“For Immediate Release: Monday, April 06, 2009
Contact: CMS Office of Public Affairs
202-690-6145

MEDICARE EXPANDS COVERAGE OF PET SCANS AS CANCER DIAGNOSTIC TOOL

CMS’ Coverage with Evidence Development Project Shows PET Scans as “Reasonable and Necessary” for Initial Treatment Decisions of Most Solid Tumor Cancers

Centers For Medicare & Medicaid Services

Centers For Medicare & Medicaid Services

The Centers for Medicare & Medicaid Services (CMS) issued a final national coverage determination (NCD) to expand coverage for initial testing with positron emission tomography (PET) for Medicare beneficiaries who are diagnosed with and treated for most solid tumor cancers.

This NCD removes a clinical study requirement for PET scan use in these patients.

Since 2005, Medicare coverage of PET scans for diagnosing some forms of cancer and guiding treatment has been tied to a requirement that providers collect clinical information about how the scans have affected doctors’ treatment decisions. This information was gathered through the National Oncologic PET Registry (NOPR) observational study. This decision removes the requirement to report data to the NOPR when the PET scan is used to support initial treatment (or diagnosis and “staging“) of most solid tumor cancers.

Medicare collects data from the NOPR under CMS’ Coverage with Evidence Development (CED) program. CED allows Medicare to develop evidence about how a medical technology is used in clinical practice so that Medicare can do the following:

(a) clarify the impact of these items and services on the health of Medicare beneficiaries;

(b) consider future changes in coverage for the technology; and

(c) generate clinical information that will improve the evidence base upon which providers base their recommendations to Medicare beneficiaries regarding the technology.

This decision is based, in part, on the information generated as a result of CMS’ 2005 decision to require NOPR reporting for many cancer PET scans. As a result of this evidence from NOPR, CMS reconsidered its 2005 coverage policy. This decision is the first time that CMS has reconsidered a coverage policy based on new evidence developed under the CED program.

‘This expansion in coverage for PET scans shows that the Coverage with Evidence Development program is a success,’ said CMS Acting Administrator Charlene Frizzera. ‘CED allowed us to cover an emerging technology, learn more about its usage in clinical practice, and adjust our coverage policies accordingly. Thanks to CED, Medicare beneficiaries have greater access to cutting edge medical technologies and treatments.’

Positron Emission Tomography (PET) equipment (Photo Source:  www.RadiologyInfo.org)

Positron Emission Tomography (PET) equipment (Photo Source: RadiologyInfo.org)

This decision applies to PET scans used to support initial diagnosis and treatment for most types of solid tumor cancers. It also expands coverage of PET scans for subsequent follow up testing in beneficiaries who have cervical or ovarian cancer, or who are being treated for myeloma, a cancer that affects white blood cells. For these cancers, NOPR data collection will no longer be required. [Emphasis added by Libby’s H*O*P*E*™]

It is important to note that today’s decision still requires clinicians to report data to the NOPR when using PET scans to monitor the progress of treatment or remission of cancer in some cases. Although the evidence generated by the NOPR study helped CMS determine that PET scans are useful in helping guide treatment when cancer is first diagnosed, scientific evidence is not as strong in showing that PET scans are as useful in making subsequent treatment decisions for some types of cancer.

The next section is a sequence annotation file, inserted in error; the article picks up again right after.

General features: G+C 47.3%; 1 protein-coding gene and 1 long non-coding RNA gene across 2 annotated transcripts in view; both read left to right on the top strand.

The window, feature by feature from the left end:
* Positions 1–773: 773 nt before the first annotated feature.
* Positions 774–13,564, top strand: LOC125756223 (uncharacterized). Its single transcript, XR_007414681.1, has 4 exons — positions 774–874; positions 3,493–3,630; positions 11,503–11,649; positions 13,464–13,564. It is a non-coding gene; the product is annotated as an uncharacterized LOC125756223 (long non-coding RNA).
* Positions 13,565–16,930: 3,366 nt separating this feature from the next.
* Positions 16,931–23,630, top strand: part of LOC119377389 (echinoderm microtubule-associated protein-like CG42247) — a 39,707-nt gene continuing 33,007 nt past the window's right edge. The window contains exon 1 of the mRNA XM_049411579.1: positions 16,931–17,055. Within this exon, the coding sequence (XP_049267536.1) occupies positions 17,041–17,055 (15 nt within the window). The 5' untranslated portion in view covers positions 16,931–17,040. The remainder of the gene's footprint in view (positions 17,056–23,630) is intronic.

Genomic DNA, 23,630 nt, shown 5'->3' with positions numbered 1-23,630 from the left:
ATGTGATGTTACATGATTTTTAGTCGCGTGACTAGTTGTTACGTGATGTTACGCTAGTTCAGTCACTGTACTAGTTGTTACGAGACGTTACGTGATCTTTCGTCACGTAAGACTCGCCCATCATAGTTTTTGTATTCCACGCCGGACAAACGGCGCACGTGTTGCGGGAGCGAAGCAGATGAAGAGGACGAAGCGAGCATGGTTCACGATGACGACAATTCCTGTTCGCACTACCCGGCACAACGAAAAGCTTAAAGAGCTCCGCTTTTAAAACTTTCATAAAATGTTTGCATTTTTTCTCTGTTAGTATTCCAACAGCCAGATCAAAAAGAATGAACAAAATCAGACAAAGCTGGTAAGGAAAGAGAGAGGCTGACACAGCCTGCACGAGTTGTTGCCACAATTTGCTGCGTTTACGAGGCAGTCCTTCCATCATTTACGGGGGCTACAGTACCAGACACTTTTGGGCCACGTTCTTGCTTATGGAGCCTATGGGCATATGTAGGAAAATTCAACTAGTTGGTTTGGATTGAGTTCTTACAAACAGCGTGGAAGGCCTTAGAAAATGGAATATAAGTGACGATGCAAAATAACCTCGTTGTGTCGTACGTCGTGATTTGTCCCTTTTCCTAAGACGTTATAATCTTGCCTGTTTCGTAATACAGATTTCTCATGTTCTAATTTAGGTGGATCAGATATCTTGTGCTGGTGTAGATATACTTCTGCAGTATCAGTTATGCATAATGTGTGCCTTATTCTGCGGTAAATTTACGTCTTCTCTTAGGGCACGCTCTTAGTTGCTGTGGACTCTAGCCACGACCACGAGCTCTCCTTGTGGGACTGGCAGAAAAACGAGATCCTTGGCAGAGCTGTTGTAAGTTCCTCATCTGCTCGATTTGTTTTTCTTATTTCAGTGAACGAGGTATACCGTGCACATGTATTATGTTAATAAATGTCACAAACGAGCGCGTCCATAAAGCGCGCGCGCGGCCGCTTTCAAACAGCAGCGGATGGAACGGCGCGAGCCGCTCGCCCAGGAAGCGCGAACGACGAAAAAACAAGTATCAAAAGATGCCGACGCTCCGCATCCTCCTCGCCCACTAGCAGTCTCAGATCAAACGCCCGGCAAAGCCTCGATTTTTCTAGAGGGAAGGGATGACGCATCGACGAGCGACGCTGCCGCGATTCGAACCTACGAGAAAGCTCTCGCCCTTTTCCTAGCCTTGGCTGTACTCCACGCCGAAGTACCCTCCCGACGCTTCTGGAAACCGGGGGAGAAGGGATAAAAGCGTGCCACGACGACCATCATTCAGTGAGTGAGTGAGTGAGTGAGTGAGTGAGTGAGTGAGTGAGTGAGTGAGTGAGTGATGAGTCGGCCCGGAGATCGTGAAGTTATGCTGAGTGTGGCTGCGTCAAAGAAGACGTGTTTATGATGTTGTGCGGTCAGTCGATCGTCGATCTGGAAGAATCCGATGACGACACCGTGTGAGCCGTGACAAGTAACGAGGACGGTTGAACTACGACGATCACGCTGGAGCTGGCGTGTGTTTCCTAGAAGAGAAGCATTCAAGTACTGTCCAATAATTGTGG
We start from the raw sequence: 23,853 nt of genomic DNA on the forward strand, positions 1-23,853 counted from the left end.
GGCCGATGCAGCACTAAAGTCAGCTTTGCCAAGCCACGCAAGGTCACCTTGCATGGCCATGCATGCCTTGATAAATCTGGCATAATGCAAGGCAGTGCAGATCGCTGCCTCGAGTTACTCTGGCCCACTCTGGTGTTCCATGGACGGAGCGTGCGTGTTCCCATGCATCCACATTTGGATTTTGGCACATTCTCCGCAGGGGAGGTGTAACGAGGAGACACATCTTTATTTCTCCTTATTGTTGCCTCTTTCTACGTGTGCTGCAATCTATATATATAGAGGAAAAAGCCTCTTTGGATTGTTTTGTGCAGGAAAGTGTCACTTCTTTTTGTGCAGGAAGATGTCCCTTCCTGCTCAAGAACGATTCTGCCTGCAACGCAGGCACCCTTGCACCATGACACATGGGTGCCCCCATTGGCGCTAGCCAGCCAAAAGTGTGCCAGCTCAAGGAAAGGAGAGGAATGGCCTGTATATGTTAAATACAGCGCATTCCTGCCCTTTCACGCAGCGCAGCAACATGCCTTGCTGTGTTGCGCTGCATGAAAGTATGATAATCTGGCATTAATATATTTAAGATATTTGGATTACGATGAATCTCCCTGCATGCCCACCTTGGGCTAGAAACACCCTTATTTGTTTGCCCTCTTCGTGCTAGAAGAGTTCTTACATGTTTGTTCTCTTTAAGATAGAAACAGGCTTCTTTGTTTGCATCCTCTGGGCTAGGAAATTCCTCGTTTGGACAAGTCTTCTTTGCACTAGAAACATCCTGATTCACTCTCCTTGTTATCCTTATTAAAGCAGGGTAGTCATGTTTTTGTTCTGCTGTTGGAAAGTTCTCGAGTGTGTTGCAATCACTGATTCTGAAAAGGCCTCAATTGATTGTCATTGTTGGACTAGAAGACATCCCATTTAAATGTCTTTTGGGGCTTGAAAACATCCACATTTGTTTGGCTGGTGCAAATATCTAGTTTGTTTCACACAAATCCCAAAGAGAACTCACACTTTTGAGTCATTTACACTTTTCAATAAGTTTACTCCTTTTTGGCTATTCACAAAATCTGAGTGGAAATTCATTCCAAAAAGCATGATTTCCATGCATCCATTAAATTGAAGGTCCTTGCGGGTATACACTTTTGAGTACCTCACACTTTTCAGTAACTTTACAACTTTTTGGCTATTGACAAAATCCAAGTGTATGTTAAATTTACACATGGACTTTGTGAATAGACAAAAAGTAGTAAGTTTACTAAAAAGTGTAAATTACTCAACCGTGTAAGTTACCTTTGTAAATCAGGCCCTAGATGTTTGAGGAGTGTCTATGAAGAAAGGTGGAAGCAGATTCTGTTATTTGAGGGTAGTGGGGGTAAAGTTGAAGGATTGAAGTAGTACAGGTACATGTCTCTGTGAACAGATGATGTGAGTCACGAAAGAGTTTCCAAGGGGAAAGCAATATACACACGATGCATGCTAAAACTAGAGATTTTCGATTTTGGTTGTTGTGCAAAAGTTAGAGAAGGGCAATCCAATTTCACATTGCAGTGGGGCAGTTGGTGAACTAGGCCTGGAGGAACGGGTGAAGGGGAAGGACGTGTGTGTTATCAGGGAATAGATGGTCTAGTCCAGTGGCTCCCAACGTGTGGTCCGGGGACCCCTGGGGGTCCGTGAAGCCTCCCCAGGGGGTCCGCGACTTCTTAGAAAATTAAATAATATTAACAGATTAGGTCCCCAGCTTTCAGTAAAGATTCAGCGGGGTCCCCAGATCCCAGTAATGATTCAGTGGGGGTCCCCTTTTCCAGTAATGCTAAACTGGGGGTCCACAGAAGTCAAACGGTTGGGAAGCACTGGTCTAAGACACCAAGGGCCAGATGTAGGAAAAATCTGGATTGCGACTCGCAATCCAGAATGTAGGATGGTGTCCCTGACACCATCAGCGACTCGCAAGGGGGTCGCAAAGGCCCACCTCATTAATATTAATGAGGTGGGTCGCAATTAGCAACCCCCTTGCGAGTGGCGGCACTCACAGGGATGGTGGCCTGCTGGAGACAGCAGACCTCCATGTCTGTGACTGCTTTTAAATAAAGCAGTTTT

A minimally invasive diagnostic imaging procedure, PET uses a radioactive tracer to evaluate glucose metabolism in tumors and in normal tissue. The test may provide important clinical information to guide the initial treatment approach (e.g., diagnosis and “staging”) for many cancers.

This additional information may help physicians to distinguish benign from cancerous lesions and better determine the extent of a tumor’s growth or metastasis. PET scans have also been used in subsequent testing for cancer patients, e.g., to monitor cancer progression or remission after cancer treatment has begun.

More information about the types of cancer covered by this new policy is available in CMS’ final decision memorandum. …”

SourceMedicare Expands Coverage of PET Scans As Cancer Diagnostic Tool – CMS’ Coverage with Evidence Development Project Shows PET Scans as “Reasonable and Necessary” for Initial Treatment Decisions of Most Solid Tumor Cancers, Centers for Medicare & Medicaid Services, Press Release, April 6, 2009.

Secondary Sources:

Comment:  The CMS Decision Memo involving the use of PET scans for solid tumors allows an ovarian cancer patient (who is a Medicare beneficiary) to obtain a PET scan for “initial treatment strategy” purposes.  “Initial Treatment Strategy” is generally defined by CMS as encompassing initial diagnosis or staging.  An ovarian cancer patient (who is a Medicare beneficiary) can also obtain a PET scan for “subsequent treatment strategy” purposes.  “Subsequent Treatment Strategy” is generally defined by CMS as encompassing “restaging” and “monitoring response to treatment when a change in treatment is anticipated.”

New Vascular Disrupting Agent In Combination With Avastin Produces a 64% Disease Stabilization Rate in a Small Phase I Solid Tumor Clinical Trial